metam sodium dose. In a recent study, the effects of steam sterilization (SS) on

soil microbial properties, including metabolic diversity of the microbial

communities, were examined in a greenhouse study compared to MeBr (Tanaka

et al., 2003). The numbers of nitrifiers, both ammonium-oxidizing bacteria and

nitrite-oxidizing bacteria, were severely affected by the SS and CP treatments,

resulting in their virtual disappearance. The decrease in the levels of microbial

biomass C and N after the treatments suggested that the SS and CP treatments

eradicated the microorganisms more effectively than the MeBr treatment, and

that the influence of the former persisted until the end of the experiment,

4 months after the treatments. Accumulation of NH4-N was observed after the

SS and CP treatments mainly due to the partial decomposition of the dead

microorganisms and the marked decrease in the number of ammonium-oxidizing

bacteria. The numbers of ammonia-oxidizing bacteria were also reduced by more

than four orders of magnitude in soils fumigated with metal sodium and did not

show recovery 105 days later (Toyota et al., 1999). Fumigation decreased the

numbers of nitrite oxidizers by three orders of magnitude, with a slight recovery

after 105 days (still significantly lower than the control). These studies have

shown that several fumigants adversely affect soil N balances through their

temporary inhibition of nitrification.

The process of nitrification involves the conversion of ammonium to nitrite

and to nitrate. The inhibition of this process through the adverse effects of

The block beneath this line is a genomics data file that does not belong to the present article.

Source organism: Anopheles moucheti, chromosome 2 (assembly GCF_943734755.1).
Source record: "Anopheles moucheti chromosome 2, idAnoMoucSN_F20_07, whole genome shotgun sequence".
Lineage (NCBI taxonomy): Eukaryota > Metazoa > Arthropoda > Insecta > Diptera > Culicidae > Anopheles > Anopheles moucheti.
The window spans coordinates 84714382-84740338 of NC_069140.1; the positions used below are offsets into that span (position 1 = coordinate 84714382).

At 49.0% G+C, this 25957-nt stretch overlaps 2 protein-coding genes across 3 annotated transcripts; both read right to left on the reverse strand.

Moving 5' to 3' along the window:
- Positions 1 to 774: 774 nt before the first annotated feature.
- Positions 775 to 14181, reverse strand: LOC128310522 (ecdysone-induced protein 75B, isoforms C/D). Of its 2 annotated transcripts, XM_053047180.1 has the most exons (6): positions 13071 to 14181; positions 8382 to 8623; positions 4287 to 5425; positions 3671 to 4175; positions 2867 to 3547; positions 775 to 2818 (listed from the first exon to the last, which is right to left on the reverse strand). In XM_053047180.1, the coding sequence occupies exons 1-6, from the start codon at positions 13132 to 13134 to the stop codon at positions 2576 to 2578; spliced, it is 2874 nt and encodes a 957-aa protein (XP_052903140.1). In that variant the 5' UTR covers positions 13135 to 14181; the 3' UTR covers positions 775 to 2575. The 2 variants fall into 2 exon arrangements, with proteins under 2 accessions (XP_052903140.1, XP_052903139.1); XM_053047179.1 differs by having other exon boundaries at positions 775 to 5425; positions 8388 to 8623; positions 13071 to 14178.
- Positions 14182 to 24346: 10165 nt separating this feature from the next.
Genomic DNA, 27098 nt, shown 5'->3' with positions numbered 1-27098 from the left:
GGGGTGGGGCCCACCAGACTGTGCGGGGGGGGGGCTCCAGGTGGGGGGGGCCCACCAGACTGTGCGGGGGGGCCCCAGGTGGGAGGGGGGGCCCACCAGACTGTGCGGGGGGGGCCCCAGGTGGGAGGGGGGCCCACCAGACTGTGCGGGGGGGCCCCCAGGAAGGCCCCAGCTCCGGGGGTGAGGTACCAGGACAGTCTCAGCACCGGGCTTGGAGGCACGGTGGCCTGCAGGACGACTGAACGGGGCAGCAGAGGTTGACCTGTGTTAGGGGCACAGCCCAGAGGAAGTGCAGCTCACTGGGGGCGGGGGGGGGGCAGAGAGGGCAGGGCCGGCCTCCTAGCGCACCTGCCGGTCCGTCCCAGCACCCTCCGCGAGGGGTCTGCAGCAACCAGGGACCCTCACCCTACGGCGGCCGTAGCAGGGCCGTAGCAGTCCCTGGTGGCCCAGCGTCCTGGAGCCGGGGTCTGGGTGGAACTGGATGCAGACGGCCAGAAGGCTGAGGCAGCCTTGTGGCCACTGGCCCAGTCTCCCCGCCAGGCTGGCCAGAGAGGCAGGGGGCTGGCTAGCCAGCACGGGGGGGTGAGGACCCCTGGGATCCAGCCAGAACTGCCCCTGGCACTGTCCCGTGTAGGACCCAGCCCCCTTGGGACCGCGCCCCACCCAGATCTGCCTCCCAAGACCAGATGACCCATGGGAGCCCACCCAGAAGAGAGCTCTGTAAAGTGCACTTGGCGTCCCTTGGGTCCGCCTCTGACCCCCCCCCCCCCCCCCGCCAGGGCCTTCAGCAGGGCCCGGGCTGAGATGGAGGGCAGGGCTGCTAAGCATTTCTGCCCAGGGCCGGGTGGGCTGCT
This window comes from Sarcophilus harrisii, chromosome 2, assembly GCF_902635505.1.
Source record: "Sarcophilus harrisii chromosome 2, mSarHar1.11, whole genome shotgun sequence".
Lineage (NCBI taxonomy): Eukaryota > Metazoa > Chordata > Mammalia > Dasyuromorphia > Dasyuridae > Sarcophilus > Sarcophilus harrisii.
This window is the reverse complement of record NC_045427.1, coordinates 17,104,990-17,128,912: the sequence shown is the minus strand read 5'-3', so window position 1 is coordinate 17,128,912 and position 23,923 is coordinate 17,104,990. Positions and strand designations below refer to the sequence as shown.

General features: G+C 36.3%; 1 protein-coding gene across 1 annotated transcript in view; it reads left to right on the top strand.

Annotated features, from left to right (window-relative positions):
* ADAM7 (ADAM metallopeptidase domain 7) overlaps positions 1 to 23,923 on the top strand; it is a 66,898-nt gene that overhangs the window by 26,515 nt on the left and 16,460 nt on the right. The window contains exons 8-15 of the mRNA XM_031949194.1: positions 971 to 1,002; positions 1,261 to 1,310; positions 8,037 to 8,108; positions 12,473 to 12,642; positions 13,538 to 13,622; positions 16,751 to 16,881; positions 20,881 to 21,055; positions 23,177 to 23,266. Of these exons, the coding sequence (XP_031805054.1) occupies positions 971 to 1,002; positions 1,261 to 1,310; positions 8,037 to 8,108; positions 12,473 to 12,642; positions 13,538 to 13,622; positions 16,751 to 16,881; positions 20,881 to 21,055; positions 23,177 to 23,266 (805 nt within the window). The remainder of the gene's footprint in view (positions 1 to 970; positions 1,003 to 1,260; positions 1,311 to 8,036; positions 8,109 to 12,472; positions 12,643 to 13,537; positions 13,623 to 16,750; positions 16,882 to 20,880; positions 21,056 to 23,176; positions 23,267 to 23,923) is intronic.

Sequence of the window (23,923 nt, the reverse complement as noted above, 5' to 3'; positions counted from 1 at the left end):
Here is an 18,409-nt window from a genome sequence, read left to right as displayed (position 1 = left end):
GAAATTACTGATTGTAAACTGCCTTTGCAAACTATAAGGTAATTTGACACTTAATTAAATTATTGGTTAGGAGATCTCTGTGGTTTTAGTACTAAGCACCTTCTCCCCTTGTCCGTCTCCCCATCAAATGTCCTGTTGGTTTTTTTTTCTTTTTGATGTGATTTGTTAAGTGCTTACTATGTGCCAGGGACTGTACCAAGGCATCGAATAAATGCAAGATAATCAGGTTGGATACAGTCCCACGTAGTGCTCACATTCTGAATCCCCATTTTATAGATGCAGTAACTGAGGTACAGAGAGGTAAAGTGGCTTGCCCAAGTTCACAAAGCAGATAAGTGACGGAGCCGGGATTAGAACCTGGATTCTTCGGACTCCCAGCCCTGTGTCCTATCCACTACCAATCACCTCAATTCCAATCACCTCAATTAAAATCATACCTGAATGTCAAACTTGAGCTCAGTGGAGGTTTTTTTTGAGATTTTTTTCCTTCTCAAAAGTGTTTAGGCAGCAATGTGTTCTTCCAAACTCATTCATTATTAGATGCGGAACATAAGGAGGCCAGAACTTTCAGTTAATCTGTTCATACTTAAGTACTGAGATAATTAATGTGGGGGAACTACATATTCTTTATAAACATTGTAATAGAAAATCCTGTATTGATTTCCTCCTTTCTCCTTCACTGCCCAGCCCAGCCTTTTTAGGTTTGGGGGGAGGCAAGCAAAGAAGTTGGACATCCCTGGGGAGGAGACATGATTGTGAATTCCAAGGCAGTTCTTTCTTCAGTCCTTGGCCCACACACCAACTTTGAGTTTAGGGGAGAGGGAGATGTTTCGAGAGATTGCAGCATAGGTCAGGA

fumigants on ammonia-oxidizing bacteria may result in some adverse effects on

the overall soil quality. It should also be noted that once the fumigants are

completely dissipated in soil, there is always a regrowth of the bacteria. It has

been shown previously that autotrophic nitrifying bacterium Nitrosomonas

europaea is capable of co-oxidizing numerous halogenated hydrocarbons in the

presence of NHỵ

4 through the action of the ammonia-oxidizing enzyme ammonia

monooxygenase (AMO) (Rasche et al., 1990). As alternative substrates for this

enzyme, these compounds inhibit ammonia oxidation through competitive

effects. At lower concentrations these compounds may serve as an alternative

substrate for AMO, or with higher concentrations bacterial population may

decrease, resulting in less nitrification.



8



A. M. IBEKWE



IV.



EFFECT ON MICROBIAL ACTIVITIES

AND COMPOSITION



A. CHANGES IN COMMUNITY-LEVEL CARBON SOURCE

UTILIZATION BY BIOLOG

The Biolog Gram-negative (GN) microtiter plate assay is often used to analyze

the functional diversity through substrate utilization patterns of soil microorganisms. When the functional abilities of the heterotrophic soil microbial

communities were observed over a 12-week period of time following the

application of fumigants, severe alterations were seen during the first week,

especially with MeBr (Ibekwe et al., 2001a). The PCA plot (Fig. 2) from MeBr,

MITC, 1,3-D, and CP-treated soil microbial communities and the control

accounted for 28% of the variance on the first component, with six PCs

accounting for over 80% of the variation. The control and the 1,3-D-treated soils

separated along PC1 with their coefficients positively correlating to the right of

PC1. Analysis of MeBr communities did not show any pattern of groupings

except that communities from the first week of treatments were positively

correlated along PC2 and grouped with MITC after weeks 8 and 12. Pairwise

comparison showed that the MeBr communities differed significantly ðp , 0:05Þ

from the control and 1,3-D communities. The control and 1,3-D treatments were



Figure 2 Principal component analysis performed on Biolog GN fingerprints of soil extracts